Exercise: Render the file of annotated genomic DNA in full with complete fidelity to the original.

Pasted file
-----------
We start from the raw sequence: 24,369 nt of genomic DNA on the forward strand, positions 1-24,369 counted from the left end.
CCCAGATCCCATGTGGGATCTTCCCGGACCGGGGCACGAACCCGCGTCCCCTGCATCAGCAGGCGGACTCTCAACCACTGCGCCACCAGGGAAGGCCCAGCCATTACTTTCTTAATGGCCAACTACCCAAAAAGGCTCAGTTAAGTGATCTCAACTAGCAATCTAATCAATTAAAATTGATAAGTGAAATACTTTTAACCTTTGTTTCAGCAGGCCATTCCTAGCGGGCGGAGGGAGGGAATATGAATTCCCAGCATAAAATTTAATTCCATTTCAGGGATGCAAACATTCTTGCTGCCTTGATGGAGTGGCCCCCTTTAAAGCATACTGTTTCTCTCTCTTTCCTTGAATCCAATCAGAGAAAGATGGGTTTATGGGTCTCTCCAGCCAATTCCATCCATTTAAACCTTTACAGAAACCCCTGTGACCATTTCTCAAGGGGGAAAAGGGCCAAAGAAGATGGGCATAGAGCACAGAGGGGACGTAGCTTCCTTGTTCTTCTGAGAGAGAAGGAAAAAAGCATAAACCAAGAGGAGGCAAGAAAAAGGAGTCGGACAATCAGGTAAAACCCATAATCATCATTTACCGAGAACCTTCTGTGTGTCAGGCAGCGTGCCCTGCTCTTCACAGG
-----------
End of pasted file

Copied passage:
We start from the raw sequence: 24,369 nt of genomic DNA on the forward strand, positions 1-24,369 counted from the left end.
CCCAGATCCCATGTGGGATCTTCCCGGACCGGGGCACGAACCCGCGTCCCCTGCATCAGCAGGCGGACTCTCAACCACTGCGCCACCAGGGAAGGCCCAGCCATTACTTTCTTAATGGCCAACTACCCAAAAAGGCTCAGTTAAGTGATCTCAACTAGCAATCTAATCAATTAAAATTGATAAGTGAAATACTTTTAACCTTTGTTTCAGCAGGCCATTCCTAGCGGGCGGAGGGAGGGAATATGAATTCCCAGCATAAAATTTAATTCCATTTCAGGGATGCAAACATTCTTGCTGCCTTGATGGAGTGGCCCCCTTTAAAGCATACTGTTTCTCTCTCTTTCCTTGAATCCAATCAGAGAAAGATGGGTTTATGGGTCTCTCCAGCCAATTCCATCCATTTAAACCTTTACAGAAACCCCTGTGACCATTTCTCAAGGGGGAAAAGGGCCAAAGAAGATGGGCATAGAGCACAGAGGGGACGTAGCTTCCTTGTTCTTCTGAGAGAGAAGGAAAAAAGCATAAACCAAGAGGAGGCAAGAAAAAGGAGTCGGACAATCAGGTAAAACCCATAATCATCATTTACCGAGAACCTTCTGTGTGTCAGGCAGCGTGCCCTGCTCTTCACAGG